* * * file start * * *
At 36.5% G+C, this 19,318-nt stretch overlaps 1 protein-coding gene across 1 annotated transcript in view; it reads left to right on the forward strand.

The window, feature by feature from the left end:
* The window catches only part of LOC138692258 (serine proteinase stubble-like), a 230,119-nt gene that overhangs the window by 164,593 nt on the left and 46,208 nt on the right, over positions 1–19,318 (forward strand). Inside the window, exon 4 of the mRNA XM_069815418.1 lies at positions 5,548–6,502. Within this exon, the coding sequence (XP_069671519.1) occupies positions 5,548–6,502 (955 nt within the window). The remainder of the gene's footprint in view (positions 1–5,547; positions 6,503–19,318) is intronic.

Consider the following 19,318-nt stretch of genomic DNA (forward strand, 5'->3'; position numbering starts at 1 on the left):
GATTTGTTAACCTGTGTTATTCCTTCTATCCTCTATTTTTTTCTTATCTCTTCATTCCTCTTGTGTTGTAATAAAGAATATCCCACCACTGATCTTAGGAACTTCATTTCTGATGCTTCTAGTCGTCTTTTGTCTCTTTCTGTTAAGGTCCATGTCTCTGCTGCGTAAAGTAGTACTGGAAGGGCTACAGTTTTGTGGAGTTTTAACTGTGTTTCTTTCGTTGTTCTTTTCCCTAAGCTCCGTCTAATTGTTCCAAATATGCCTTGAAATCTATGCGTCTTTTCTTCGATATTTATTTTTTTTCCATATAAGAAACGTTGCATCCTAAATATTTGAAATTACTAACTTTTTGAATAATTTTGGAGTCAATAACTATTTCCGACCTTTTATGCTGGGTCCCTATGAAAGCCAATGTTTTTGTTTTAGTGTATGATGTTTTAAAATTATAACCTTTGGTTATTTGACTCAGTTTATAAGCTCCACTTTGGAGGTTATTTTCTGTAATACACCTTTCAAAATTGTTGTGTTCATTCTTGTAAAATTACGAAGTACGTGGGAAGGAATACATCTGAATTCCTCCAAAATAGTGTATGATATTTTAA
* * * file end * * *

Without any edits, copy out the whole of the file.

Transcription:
At 36.5% G+C, this 19,318-nt stretch overlaps 1 protein-coding gene across 1 annotated transcript in view; it reads left to right on the forward strand.

The window, feature by feature from the left end:
* The window catches only part of LOC138692258 (serine proteinase stubble-like), a 230,119-nt gene that overhangs the window by 164,593 nt on the left and 46,208 nt on the right, over positions 1–19,318 (forward strand). Inside the window, exon 4 of the mRNA XM_069815418.1 lies at positions 5,548–6,502. Within this exon, the coding sequence (XP_069671519.1) occupies positions 5,548–6,502 (955 nt within the window). The remainder of the gene's footprint in view (positions 1–5,547; positions 6,503–19,318) is intronic.

Consider the following 19,318-nt stretch of genomic DNA (forward strand, 5'->3'; position numbering starts at 1 on the left):
GATTTGTTAACCTGTGTTATTCCTTCTATCCTCTATTTTTTTCTTATCTCTTCATTCCTCTTGTGTTGTAATAAAGAATATCCCACCACTGATCTTAGGAACTTCATTTCTGATGCTTCTAGTCGTCTTTTGTCTCTTTCTGTTAAGGTCCATGTCTCTGCTGCGTAAAGTAGTACTGGAAGGGCTACAGTTTTGTGGAGTTTTAACTGTGTTTCTTTCGTTGTTCTTTTCCCTAAGCTCCGTCTAATTGTTCCAAATATGCCTTGAAATCTATGCGTCTTTTCTTCGATATTTATTTTTTTTCCATATAAGAAACGTTGCATCCTAAATATTTGAAATTACTAACTTTTTGAATAATTTTGGAGTCAATAACTATTTCCGACCTTTTATGCTGGGTCCCTATGAAAGCCAATGTTTTTGTTTTAGTGTATGATGTTTTAAAATTATAACCTTTGGTTATTTGACTCAGTTTATAAGCTCCACTTTGGAGGTTATTTTCTGTAATACACCTTTCAAAATTGTTGTGTTCATTCTTGTAAAATTACGAAGTACGTGGGAAGGAATACATCTGAATTCCTCCAAAATAGTGTATGATATTTTAA